Humanity has made some grave errors of judgement since it tried to rationalize the material universe. We now appreciate that one of the most fundamental mistakes was the tendency to invest ourselves and our planetary environment with too much importance. Reluctantly it finally had to be conceded that the sun and stars do not actually circle the earth and that this planet is an almost inconsequential speck of cosmic material. Other organice life-systems, it is now felt, may well extend throughout the utmost depths of galactic space.

In treating the UFO problem, therefore, we do not wish to make similar false estimates regarding the potential means available to other intelligent life-forms. It is conceivable that life may have developed in a sort of parallel evolution, without the use of chemical cells, operating on quite different principles to anything so far recognized. If so, it would presumably be a form of psychic existence and as such not directly perceptible by material investigation.

No wise scientist denies the importance of witness-testimony;

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nevertheless he should insist on ultra-caution. As Professor Carl Sagan remarked recently in a lecture at the Royal Institution vide the UFO problem: 'Extraordinary events demand extraordinary evidence to support them.' And no event in human experience is more extraordinary than the appearance of humanoid beings which defy all attempts to classify or understand them.

As the year 1977 moved into its last quarter, still further observations in Dyfed were reported to Randall Jones Pugh. One of these was made by a fifty-five-year-old maintenance fitter, George Chapman, of 23 West Street, Rosemarket, who works for Krafts Foods at Merlin's Bridge, Haverfordwest.

In October 1977, Mr Chapman was outside his place of work between 10 and 11 a.m. when a workmate called him to see a puzzling object. He told us: 'Down the back of the factory we've got a loading-dock. I was coming down the concrete road between the factory and the railway line and, as I passed the loading-dock, Tommy shouted to me: "Hey, George, come and have a look at this." What had been there before I got there was some sort of silver object in the sky and this is what attracted attention. I don't think you could have missed it because it was such clear conditions. I got there just as he was pointing to it and then there was a sort of massive explosion.'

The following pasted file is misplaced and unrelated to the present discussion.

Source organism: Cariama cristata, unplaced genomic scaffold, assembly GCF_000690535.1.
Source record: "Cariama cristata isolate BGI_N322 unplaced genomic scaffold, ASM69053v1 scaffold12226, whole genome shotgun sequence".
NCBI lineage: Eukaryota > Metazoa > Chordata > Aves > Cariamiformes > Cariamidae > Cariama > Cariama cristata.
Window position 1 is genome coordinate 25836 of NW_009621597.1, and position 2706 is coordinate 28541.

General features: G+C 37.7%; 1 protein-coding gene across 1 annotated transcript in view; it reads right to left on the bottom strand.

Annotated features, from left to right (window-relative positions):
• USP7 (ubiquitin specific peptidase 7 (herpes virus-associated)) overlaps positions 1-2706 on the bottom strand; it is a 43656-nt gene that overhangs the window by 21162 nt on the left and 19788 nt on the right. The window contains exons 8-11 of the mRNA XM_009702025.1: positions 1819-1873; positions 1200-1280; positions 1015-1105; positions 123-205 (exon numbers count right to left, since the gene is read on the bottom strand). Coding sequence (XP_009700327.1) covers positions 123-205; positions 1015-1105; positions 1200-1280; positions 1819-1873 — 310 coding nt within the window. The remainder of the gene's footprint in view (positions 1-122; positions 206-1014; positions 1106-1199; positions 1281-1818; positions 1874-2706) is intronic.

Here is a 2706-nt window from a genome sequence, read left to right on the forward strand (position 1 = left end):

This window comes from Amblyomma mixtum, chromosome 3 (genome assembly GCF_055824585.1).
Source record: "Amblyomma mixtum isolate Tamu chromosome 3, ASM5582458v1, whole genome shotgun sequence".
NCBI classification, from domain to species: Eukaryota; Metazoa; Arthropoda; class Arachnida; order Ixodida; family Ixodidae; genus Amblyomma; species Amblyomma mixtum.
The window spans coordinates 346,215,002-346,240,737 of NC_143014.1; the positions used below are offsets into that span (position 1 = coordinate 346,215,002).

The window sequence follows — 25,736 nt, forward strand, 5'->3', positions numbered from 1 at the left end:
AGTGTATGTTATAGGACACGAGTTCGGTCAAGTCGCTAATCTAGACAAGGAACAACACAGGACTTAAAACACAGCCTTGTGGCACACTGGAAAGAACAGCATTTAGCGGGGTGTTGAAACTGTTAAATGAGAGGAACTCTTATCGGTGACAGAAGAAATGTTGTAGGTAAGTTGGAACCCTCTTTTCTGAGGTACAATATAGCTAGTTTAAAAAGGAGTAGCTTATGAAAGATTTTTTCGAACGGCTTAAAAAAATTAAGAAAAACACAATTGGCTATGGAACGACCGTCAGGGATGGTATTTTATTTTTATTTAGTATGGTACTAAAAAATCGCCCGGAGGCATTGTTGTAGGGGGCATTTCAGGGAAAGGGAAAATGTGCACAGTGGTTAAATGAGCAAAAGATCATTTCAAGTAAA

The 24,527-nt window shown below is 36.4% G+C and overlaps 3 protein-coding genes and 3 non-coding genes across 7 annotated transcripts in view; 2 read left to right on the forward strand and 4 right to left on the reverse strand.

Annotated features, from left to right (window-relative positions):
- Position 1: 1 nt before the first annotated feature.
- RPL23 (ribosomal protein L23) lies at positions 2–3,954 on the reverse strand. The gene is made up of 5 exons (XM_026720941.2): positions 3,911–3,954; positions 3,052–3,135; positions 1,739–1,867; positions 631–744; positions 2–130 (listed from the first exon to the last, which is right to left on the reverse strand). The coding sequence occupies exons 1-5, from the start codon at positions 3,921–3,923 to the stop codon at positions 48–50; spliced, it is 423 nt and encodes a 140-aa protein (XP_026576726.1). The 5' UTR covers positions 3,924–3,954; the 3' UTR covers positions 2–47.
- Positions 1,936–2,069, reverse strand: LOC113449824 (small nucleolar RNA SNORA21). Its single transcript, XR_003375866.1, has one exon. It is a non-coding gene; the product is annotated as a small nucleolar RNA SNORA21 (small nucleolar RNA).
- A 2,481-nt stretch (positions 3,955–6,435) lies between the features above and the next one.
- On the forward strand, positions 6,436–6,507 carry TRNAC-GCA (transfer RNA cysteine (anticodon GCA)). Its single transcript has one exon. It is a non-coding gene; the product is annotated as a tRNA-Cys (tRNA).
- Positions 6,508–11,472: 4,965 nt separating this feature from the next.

Pugh asked: 'Could you give me an estimation of the altitude in relation to the planes that pass over going between London and America?'

'I'd say very much lower because we see planes all day long. When I saw it it was just a silver object - more or less a round shape. And then this explosion came and it left a large area of black smoke. Three things occurred - there was first of all the silver ball effort, then there was either an explosion or a discharge of exhaust gases, and this left a nearly spherical area of black smoke. And from that leapt a bar of light that moved upwards fast.'

'Was it like a flash - a discharge of electricity?'

'Oh, no. We could see it going. And it was going up like hell!'

'Then it must have been an object - a luminous object.'

'It must have been something actual,' said George Chapman, 'because it came from this cloud and it was seeable. And it was seeable for quite some time. And then the cloud slowly dispersed.'

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As in so many of these cases we noticed with intrigued interest that Mr Chapman's sighting occurred within half a mile of an alignment of ancient sites. This ley-line runs through Llangwm church, Hook church, Haroldston ruins, Haverfordwest Priory ruins, Camrose Chruch, Hayscastle megalithic mound and Hayscastle church. Were these remarkable alignments due to pure chance, as sceptics maintained, or were they part of the mystery of the objects seen in the sky? In fact UFOs manifested themselves to many people in 1977 within a mile radius of the Priory ruins. One to see them was William Paul Flood, another worker at Krafts Foods, Haverfordwest.

Mr Flood, of 22 Veniss Close, Merlin's Bridge, was working on night-shift. He left the factory as usual at 6 a.m. on 14 December 1977 to drive the short distance to his home in his 1968 Morris 1800. However, on this particular night, before he reached his home, the car - which normally ran perfectly - suddenly started cutting out. It didn't splutter or fade: the enging simply stopped. Eventually, however, he got home. Then follows his own account of what happened after that.

'Well, I parked my car. I was going to get my flash and my sandwich-box when something caught the corner of my eye. This was about five past six in the morning. There are no lights with stars out. Just as I was locking up the car there it was - a ball. It was a bright blue. You've seen the blue on the points of a sparking-plug - well, that's the blue it was - electric. It suddenly lit up like that. It seemed to be more or less gliding.'